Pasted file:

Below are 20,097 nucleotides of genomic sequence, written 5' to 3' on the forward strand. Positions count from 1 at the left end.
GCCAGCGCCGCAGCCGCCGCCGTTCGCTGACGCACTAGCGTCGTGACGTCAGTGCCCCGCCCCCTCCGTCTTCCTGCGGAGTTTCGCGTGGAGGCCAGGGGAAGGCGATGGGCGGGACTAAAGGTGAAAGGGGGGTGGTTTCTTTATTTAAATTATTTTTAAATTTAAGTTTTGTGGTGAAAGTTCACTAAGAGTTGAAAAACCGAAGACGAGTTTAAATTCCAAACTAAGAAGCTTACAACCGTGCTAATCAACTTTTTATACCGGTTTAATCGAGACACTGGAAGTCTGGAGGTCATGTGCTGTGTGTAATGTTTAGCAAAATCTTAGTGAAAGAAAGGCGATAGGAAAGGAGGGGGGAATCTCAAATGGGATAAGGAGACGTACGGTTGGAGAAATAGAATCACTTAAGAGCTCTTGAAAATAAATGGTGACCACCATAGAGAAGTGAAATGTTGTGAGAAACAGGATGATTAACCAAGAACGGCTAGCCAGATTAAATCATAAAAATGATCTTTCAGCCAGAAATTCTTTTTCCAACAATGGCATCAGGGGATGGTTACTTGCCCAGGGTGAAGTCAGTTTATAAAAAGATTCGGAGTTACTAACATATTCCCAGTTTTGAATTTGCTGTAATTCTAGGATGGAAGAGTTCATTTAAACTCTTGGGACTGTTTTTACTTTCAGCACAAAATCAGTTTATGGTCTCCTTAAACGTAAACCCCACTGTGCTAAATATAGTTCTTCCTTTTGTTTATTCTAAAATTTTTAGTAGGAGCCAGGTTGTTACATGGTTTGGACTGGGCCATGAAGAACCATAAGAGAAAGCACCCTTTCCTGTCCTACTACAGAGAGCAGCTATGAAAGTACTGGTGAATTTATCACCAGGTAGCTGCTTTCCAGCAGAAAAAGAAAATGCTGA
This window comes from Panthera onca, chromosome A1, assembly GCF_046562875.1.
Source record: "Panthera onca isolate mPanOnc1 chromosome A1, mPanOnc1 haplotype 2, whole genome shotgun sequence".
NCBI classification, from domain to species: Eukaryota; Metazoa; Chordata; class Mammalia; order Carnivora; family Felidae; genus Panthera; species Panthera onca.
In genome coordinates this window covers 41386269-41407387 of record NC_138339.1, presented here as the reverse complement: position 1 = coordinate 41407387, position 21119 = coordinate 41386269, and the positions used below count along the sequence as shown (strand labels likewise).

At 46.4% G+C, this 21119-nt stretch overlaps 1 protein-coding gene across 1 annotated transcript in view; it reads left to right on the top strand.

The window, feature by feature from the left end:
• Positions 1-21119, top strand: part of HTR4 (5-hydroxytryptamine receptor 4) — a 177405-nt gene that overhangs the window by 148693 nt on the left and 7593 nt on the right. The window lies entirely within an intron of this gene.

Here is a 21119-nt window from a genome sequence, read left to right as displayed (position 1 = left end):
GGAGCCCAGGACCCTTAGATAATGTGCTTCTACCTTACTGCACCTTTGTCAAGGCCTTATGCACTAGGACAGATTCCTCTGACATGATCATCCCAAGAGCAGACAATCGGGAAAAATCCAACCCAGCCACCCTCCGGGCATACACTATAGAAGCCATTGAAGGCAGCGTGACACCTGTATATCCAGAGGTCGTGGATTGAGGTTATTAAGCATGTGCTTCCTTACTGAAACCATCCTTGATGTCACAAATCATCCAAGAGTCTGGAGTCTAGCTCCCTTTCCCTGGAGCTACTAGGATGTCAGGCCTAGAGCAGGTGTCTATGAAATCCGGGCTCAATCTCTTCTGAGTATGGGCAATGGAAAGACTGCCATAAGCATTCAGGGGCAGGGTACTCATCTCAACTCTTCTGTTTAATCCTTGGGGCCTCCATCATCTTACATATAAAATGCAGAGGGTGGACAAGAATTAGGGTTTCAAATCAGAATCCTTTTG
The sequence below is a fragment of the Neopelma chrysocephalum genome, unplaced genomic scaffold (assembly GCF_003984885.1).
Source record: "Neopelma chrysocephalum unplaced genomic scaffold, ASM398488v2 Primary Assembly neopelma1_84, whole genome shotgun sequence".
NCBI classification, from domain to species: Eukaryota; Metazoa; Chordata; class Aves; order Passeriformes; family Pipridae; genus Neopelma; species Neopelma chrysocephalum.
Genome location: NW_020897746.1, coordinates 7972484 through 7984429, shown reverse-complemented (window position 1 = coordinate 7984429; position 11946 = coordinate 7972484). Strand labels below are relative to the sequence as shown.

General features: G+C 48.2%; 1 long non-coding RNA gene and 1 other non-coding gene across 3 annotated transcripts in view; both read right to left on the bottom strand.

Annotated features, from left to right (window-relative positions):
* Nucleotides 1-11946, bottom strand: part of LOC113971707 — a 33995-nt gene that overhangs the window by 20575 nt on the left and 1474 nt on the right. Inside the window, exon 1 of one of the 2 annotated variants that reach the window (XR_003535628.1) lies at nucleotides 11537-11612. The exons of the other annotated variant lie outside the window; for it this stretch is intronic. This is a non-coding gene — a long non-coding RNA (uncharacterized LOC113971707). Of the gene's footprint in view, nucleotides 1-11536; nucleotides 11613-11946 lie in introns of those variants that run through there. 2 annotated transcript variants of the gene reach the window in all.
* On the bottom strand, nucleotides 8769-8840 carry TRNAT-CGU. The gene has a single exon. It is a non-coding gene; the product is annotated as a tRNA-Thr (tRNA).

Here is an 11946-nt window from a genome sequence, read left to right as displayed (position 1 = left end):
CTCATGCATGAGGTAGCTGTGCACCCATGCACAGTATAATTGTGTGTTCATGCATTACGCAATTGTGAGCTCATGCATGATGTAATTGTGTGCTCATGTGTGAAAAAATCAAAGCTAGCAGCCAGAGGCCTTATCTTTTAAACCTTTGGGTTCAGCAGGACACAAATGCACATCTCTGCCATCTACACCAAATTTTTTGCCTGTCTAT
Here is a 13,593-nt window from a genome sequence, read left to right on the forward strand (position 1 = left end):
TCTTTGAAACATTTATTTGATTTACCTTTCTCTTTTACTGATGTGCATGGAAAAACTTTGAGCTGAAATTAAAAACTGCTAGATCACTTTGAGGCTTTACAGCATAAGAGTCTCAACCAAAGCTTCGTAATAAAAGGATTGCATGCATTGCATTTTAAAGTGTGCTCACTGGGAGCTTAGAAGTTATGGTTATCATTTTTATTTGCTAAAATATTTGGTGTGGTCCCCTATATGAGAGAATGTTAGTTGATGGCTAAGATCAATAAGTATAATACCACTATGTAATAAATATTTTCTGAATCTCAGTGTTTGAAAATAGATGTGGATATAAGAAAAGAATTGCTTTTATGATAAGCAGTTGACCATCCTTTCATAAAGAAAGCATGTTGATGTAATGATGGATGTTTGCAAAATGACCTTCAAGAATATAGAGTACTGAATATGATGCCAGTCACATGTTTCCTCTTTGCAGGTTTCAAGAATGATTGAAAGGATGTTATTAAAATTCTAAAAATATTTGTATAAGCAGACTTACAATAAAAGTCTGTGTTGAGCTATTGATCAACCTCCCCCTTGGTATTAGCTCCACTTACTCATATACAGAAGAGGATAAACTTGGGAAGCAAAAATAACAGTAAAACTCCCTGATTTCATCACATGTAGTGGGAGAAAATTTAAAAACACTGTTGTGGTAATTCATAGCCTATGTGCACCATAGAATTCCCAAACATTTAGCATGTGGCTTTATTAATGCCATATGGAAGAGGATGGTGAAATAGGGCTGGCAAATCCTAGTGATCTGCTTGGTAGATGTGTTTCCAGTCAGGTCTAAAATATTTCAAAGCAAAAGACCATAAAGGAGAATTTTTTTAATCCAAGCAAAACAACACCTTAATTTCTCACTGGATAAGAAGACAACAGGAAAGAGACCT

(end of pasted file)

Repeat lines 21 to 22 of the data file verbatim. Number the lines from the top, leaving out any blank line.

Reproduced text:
CTCATGCATGAGGTAGCTGTGCACCCATGCACAGTATAATTGTGTGTTCATGCATTACGCAATTGTGAGCTCATGCATGATGTAATTGTGTGCTCATGTGTGAAAAAATCAAAGCTAGCAGCCAGAGGCCTTATCTTTTAAACCTTTGGGTTCAGCAGGACACAAATGCACATCTCTGCCATCTACACCAAATTTTTTGCCTGTCTAT
Here is a 13,593-nt window from a genome sequence, read left to right on the forward strand (position 1 = left end):